Version 2 of the Maker Project Canvas

ConceptCanvas_v2 MakerProjectCanvas_v2

I just released an updated version of the Maker Project Canvas (v2). Improvements were made to the Form section. In addition, a Concept Canvas for brainstorming has been introduced. It only has the high level sections (Goal, Form, Function) of the full canvas.


Here are some resources:

  1. Download the Concept and Full canvas PDF files from Github.
  2. Download the Maker Project Canvas Workbook from here.
  3. A few articles can be found on Medium.

I hope you find it a useful tool. I would love to see how you use it on projects!

Case Study: Word Clock Maker Project Canvas

Exploring the form and function of an innovative clock design

Photo credit: Doug Jackson

This article is a case study of the popular Word Clock project using the Maker Project Canvas. We’ll start with a brief background on the project. Then we’ll apply the Maker Project Canvas to understand its components.


The Word Clock project first appeared on Instructables in an article by Doug Jackson (drj113) based around a PIC microcontroller. This case study will follow his second article which is based on an Arduino.

Doug, based in Australia, graciously offered some insights on this project:

Q: What was the motivation for the Word Clock project (the “Why)?
Doug Jackson
Doug Jackson

My motivation in creating the WordClock came about when I saw an Hack-A-Day article that mentioned the QClock2.  I really loved the clock, and decided to make my own version of it.  I was also aware of a screen saver for Linux that displayed the time in words, so I combined those ideas.

I have always been an educator (being a part time teacher for 15 years), and it just made sense to roll the Instructables article.  I built on the concept with three articles – firstly with a PIC micro, then with an Arduino (because there was a contest), and finally, with a massively updated face design.  

One of the things that has been important to me is not to simply duplicate the Qclock2, but to develop that idea and provide others with a vehicle that they can use themselves.

I have inspired a number of Kickstarter and Instructables projects – all of whom credited my code, so I couldn’t be happier with the success of my original vision.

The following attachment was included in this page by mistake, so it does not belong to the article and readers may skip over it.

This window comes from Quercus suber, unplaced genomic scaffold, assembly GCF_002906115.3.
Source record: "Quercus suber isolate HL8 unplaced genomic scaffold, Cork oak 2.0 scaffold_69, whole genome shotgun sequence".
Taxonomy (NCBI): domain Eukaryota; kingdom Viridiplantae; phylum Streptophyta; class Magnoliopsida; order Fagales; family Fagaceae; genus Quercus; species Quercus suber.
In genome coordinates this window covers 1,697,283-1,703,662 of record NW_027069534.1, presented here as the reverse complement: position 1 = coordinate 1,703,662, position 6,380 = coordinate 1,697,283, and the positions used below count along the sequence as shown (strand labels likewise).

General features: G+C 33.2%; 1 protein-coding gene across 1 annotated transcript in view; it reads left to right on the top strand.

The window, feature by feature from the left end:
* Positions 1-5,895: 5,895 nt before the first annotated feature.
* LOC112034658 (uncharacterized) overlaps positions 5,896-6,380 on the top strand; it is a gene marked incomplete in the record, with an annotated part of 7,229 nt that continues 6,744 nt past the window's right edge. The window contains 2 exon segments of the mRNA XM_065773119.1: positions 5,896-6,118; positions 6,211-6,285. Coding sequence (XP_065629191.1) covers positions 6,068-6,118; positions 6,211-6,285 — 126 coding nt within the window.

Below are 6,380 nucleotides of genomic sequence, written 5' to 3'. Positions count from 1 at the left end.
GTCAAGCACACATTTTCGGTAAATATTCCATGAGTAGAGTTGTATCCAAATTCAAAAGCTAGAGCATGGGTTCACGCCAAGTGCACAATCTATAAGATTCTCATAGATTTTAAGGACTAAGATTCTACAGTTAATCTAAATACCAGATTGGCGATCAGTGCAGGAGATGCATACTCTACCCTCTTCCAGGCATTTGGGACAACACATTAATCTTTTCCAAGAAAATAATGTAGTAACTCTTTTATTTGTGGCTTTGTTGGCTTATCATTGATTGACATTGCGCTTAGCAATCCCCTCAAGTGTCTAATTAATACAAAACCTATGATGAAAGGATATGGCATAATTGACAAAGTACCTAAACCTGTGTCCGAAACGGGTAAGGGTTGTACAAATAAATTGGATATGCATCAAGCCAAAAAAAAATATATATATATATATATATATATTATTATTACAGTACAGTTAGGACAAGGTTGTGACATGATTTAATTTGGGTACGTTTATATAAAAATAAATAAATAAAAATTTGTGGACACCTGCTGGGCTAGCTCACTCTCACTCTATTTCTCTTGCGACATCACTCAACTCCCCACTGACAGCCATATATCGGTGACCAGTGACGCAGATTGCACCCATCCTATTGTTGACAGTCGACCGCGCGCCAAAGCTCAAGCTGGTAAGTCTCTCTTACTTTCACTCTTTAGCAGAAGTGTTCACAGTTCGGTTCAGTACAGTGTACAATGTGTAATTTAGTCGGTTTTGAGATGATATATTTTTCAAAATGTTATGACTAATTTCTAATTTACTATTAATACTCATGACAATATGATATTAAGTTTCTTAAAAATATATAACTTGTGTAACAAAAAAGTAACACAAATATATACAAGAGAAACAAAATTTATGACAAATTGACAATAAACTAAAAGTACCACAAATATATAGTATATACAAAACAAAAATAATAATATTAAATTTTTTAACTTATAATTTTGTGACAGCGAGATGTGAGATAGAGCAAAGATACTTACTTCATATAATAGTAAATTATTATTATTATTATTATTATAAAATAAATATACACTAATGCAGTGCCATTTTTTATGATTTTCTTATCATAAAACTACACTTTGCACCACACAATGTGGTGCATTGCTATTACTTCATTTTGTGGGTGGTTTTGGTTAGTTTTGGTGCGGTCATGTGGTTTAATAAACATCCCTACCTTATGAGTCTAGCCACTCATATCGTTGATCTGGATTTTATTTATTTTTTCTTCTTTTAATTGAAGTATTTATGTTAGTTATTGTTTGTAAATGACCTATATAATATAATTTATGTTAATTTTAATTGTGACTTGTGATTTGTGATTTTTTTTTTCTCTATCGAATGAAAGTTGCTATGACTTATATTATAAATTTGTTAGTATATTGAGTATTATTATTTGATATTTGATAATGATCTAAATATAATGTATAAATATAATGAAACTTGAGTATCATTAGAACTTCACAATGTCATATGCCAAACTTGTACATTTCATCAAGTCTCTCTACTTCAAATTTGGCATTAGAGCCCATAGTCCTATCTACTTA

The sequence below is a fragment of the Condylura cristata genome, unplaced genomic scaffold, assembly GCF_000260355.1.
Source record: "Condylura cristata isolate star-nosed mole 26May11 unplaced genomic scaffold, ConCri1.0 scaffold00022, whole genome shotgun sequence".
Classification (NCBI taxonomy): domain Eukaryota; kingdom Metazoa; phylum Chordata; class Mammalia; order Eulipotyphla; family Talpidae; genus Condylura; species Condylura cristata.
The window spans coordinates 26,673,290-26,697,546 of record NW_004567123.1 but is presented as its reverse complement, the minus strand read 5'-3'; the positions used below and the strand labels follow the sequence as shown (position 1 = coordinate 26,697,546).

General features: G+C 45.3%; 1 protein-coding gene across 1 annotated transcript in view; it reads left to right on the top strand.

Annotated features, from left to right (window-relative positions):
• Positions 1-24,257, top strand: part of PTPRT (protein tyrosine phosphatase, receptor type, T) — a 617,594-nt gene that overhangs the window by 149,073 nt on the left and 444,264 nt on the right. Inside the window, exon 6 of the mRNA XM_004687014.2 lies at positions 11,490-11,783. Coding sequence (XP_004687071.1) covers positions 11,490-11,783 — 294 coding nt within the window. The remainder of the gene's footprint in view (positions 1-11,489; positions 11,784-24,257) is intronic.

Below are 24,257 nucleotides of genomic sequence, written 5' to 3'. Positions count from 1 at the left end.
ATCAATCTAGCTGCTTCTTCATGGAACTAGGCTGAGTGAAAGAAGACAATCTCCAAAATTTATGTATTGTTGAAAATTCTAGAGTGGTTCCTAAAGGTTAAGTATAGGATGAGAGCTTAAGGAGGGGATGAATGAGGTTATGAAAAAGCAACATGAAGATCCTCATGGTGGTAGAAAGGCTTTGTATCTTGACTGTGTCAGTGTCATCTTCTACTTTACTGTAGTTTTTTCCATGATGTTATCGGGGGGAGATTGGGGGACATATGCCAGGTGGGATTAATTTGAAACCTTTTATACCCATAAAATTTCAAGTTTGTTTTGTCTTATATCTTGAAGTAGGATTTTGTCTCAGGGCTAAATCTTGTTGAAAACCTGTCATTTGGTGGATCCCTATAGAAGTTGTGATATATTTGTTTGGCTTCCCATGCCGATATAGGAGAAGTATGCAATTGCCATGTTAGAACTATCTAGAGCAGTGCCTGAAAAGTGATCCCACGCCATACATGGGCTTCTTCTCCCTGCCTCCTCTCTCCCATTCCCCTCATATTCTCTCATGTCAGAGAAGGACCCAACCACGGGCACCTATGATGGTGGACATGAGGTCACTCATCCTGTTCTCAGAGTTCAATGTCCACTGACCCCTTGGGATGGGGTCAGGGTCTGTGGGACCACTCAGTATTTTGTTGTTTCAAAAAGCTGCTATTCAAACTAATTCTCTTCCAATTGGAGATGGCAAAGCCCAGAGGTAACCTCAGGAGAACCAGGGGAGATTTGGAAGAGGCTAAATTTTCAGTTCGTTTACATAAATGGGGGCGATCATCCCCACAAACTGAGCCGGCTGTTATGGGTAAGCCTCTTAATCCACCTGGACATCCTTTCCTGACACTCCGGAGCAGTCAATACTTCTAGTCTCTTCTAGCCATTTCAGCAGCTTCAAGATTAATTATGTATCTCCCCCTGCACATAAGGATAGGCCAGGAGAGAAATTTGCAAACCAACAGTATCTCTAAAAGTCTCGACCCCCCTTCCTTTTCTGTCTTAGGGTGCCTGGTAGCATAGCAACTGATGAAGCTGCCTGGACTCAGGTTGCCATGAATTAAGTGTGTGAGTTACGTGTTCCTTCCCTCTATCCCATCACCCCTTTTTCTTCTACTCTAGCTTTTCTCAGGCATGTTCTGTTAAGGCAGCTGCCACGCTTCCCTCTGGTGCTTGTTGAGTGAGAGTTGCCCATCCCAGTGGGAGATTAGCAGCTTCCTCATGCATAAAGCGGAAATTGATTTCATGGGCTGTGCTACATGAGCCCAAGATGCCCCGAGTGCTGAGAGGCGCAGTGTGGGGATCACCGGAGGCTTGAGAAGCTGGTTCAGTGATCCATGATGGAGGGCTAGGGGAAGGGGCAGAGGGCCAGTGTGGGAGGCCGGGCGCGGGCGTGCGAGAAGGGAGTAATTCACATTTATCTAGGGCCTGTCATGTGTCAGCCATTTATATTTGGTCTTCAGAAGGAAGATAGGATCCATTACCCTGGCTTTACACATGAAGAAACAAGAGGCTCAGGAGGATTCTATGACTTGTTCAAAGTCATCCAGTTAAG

Q: What gave you the idea for the stencil?

The stencil was originally a piece of copper clad PCB – I had already been making lots of amateur radio and other projects using my own hand etched boards, and it made sense to use PC to create the face.  As the project became more and more successfully, people wanted me to make clocks for them, so I experimented with using signwriting vinyl, which was a good outcome.  Eventually, I purchased my own laser cutter and experimented with making faces using heavy card – and that’s where I am now.

Q: What are some of the biggest challenges you face on projects and what advice can you give for handling them?

The biggest challenges I face on projects are two fold;  1. to remain open to ideas that will allow the project to be simplified, and 2. to find time to devote to the project, and 3( yes… I know) to correctly document the project as it is being developed.

The importance of allowing ideas to develop can’t be over emphasised.  Project development is iterative – as I learn new things, I discover better ways of working.  A case in point was winning the Instructables contest that got me a couple of LED matrix game boards (Meggy Jr RGB’s) – that allowed me to see a better way of programming the Arduino (using a 6 pin programing cable) – so I rolled that into my design.  To be completely honest, the current design is built on a double sided, surface mount board, using an AtMegs165 as the CPU, and with a modified Arduino IDE to allow that chip to work.  A far cry from 24 Transistors attached to a PIC micro.